Date of Submission
Academic Programs and Concentrations
Project Advisor 1
Cases of interracial rape involving white female victims receive a response from the mainstream media that plays upon pre-existing racial stereotypes of bestial black men and pure Caucasian women. The rape and brutal beating of the Central Park jogger on April 19th 1989 exists as an instance when white fear took a firm grip over the news coverage that the attack received and defined the manner in which the accused were portrayed in the media. However unlikely it may be that a group of twelve teenagers would decide on a whim to gang-rape a women who happened to run past them in the park, the New York City tabloid media ran with this notion and published stories that presented the accused as a “savage wolf pack” who gang-raped and nearly murdered Trisha Meili for fun. My senior thesis examines the racially fueled process by which the New York Daily News crafted narratives that ultimately resulted in the wrongful incarceration of five Harlem-raised black and Hispanic adolescent males ages 14 to 16 that were imprisoned from 1990 to 2003 for a violent assault they did not commit. Eager to cover the scintillating story from the onset, the New York Daily News rapidly began printing front-page headlines that preyed on the fear expressed by white-Manhattanites who identified with the affluent jogger and felt their own safety was in jeopardy following the attack. These media crafted narratives were so effective in their manipulation of the racial unrest in Manhattan, that soon after they hit newsstands, the city was divided on lines of black and white as the arguments regarding park safety and questions regarding ‘public space’ emerged. While the tabloid media were creating their own manipulated version of the white woman's assault that took place in the park on April 19th, 1989, the lives of five black and Latino youths were left hanging in the balance.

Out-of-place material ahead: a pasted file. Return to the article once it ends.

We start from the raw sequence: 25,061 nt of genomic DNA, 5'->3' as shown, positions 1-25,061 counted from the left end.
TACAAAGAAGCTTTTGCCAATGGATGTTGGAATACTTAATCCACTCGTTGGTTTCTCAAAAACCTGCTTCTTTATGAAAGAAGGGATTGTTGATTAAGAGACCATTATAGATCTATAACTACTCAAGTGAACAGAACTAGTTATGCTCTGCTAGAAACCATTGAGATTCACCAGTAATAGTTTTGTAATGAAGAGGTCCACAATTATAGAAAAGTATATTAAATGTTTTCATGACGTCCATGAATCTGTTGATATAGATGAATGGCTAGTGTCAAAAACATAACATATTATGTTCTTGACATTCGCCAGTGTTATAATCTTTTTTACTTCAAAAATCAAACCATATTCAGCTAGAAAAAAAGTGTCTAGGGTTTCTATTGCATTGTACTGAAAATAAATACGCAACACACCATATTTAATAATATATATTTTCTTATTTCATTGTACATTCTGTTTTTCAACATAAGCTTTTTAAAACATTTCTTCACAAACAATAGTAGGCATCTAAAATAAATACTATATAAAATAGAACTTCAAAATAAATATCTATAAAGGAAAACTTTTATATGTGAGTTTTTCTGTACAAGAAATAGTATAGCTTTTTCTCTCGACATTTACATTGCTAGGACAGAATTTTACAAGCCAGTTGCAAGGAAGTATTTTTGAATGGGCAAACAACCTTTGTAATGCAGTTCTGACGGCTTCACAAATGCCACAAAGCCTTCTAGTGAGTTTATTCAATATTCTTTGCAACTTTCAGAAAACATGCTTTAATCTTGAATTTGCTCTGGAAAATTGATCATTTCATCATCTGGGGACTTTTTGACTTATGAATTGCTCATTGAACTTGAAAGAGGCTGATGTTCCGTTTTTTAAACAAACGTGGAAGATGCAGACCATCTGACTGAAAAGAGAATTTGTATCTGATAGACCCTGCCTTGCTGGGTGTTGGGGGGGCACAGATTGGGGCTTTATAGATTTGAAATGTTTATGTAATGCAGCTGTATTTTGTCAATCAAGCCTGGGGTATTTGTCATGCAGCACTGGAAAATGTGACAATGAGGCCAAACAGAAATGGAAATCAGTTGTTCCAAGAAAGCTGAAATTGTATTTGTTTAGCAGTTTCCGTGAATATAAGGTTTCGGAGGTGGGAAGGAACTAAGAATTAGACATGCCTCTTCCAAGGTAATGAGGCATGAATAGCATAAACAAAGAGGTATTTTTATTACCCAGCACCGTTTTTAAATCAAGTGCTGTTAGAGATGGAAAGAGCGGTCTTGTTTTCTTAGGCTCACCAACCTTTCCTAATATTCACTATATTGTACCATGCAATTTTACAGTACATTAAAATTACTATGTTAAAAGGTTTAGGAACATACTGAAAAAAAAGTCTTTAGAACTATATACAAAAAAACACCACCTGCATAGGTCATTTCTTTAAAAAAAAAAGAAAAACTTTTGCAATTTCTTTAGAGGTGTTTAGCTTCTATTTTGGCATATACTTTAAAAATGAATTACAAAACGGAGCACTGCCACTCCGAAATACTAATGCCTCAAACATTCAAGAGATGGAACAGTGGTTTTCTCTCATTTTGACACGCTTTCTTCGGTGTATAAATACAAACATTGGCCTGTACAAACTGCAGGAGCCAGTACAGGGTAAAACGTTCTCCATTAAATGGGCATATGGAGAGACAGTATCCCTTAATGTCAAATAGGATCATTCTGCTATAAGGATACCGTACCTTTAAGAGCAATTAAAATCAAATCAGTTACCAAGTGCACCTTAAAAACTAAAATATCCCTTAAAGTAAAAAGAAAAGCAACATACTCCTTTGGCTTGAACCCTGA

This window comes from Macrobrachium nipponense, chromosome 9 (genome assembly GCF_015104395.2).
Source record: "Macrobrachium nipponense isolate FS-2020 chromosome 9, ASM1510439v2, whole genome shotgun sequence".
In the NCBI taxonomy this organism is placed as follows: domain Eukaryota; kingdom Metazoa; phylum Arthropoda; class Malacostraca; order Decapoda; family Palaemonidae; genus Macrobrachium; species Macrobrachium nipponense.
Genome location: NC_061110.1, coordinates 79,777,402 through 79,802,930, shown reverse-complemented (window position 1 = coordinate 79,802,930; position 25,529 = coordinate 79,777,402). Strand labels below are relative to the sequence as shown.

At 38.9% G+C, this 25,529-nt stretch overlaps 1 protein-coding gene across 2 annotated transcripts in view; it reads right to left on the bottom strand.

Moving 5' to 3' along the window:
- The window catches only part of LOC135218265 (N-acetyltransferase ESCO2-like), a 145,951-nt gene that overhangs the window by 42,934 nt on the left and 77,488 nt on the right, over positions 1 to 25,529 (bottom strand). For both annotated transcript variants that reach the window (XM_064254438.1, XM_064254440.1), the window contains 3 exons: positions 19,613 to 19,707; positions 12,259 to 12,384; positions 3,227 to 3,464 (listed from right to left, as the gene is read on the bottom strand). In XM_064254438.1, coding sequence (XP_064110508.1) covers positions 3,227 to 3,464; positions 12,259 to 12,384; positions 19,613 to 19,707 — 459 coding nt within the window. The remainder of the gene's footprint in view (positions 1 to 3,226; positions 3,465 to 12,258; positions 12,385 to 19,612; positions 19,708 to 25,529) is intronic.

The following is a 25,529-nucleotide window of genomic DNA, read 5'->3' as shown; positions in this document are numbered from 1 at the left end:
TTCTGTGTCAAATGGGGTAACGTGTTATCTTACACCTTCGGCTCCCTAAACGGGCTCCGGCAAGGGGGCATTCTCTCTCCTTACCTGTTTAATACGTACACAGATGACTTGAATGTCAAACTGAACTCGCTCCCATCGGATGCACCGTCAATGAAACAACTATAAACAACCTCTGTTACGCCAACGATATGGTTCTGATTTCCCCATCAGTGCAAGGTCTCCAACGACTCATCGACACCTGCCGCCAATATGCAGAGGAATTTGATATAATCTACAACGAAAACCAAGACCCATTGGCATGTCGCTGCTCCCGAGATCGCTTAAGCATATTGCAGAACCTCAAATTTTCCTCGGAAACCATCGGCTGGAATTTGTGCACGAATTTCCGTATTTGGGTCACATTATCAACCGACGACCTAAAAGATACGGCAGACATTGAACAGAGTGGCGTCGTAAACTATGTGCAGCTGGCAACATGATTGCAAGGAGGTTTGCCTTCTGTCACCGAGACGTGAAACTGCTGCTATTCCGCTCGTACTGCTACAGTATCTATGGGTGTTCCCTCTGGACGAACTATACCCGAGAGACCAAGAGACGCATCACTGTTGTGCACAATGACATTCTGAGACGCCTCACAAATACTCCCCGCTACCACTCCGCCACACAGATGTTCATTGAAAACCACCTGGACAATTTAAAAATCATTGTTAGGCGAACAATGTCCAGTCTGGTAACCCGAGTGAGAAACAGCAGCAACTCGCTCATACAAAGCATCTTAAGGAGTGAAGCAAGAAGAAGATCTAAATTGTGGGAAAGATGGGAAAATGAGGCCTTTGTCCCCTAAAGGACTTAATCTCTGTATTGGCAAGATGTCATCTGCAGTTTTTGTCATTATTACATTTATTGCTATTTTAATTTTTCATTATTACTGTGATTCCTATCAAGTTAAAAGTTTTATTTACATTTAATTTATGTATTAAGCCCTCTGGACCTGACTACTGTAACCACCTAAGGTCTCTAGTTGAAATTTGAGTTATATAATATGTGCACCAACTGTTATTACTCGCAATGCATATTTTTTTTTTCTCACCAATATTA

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Beddall, Thomas Palacios, "Saintly Victim(s), Savage Assailants: Race, Rape and, Media Portrayals of the Central Park Jogger Case" (2016). Senior Projects Spring 2016. 194.